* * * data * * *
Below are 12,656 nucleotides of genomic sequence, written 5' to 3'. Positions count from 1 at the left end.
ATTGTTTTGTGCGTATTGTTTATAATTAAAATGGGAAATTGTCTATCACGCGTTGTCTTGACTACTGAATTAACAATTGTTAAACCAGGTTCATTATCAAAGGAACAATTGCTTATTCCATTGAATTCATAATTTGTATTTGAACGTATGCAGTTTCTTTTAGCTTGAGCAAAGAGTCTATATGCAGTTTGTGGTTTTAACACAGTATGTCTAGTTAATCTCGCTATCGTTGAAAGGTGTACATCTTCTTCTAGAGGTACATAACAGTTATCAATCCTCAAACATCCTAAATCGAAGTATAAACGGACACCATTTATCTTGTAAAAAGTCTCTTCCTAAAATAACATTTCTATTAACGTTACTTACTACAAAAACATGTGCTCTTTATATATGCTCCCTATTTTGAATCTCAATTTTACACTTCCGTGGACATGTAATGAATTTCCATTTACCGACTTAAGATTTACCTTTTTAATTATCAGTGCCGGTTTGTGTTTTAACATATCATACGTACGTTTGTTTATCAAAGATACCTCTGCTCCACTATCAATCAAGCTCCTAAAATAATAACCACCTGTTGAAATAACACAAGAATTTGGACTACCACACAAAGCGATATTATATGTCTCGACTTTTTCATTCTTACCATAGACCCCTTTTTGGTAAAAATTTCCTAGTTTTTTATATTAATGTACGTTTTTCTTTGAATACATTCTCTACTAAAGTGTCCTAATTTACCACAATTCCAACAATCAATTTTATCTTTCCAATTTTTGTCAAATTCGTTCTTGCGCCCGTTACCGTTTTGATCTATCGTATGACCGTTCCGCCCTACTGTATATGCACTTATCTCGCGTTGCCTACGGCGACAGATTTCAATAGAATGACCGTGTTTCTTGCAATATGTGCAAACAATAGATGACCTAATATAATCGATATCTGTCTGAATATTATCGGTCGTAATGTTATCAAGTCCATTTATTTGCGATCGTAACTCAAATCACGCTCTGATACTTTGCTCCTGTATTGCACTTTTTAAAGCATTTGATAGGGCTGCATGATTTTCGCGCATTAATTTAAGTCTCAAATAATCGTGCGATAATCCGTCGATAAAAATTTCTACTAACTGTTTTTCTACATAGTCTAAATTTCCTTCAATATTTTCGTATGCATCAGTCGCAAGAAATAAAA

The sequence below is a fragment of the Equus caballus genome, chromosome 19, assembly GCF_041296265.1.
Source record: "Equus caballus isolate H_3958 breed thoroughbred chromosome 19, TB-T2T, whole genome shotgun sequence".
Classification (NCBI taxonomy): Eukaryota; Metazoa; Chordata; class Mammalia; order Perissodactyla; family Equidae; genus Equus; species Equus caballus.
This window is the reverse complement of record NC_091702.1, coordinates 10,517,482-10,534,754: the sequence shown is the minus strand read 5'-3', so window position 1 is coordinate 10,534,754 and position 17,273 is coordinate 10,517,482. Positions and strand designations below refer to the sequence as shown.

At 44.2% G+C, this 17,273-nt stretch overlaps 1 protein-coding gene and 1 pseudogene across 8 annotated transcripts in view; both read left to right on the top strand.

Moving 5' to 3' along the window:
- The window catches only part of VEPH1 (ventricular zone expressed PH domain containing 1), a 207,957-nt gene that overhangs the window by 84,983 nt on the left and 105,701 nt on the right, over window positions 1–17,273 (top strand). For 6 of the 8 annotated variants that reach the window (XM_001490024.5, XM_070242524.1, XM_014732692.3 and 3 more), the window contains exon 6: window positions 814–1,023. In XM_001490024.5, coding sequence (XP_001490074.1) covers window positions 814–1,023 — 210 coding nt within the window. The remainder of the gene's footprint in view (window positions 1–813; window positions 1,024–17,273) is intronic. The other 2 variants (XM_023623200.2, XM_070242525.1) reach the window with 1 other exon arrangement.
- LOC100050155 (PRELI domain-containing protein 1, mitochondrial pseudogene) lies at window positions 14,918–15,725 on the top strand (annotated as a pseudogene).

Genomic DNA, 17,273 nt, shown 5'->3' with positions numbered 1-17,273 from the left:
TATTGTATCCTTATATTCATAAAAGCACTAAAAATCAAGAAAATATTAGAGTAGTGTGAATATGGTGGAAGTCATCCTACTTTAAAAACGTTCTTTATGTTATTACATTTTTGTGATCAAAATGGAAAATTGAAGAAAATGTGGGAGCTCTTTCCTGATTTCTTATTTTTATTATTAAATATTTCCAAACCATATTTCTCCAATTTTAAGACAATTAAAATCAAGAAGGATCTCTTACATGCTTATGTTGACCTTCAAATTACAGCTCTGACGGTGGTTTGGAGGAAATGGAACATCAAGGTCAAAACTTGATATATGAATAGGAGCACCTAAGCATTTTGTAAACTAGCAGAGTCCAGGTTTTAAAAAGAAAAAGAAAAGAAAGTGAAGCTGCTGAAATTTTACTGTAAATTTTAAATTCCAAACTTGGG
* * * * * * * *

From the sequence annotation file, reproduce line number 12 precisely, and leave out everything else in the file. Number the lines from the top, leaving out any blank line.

TATTGTATCCTTATATTCATAAAAGCACTAAAAATCAAGAAAATATTAGAGTAGTGTGAATATGGTGGAAGTCATCCTACTTTAAAAACGTTCTTTATGTTATTACATTTTTGTGATCAAAATGGAAAATTGAAGAAAATGTGGGAGCTCTTTCCTGATTTCTTATTTTTATTATTAAATATTTCCAAACCATATTTCTCCAATTTTAAGACAATTAAAATCAAGAAGGATCTCTTACATGCTTATGTTGACCTTCAAATTACAGCTCTGACGGTGGTTTGGAGGAAATGGAACATCAAGGTCAAAACTTGATATATGAATAGGAGCACCTAAGCATTTTGTAAACTAGCAGAGTCCAGGTTTTAAAAAGAAAAAGAAAAGAAAGTGAAGCTGCTGAAATTTTACTGTAAATTTTAAATTCCAAACTTGGG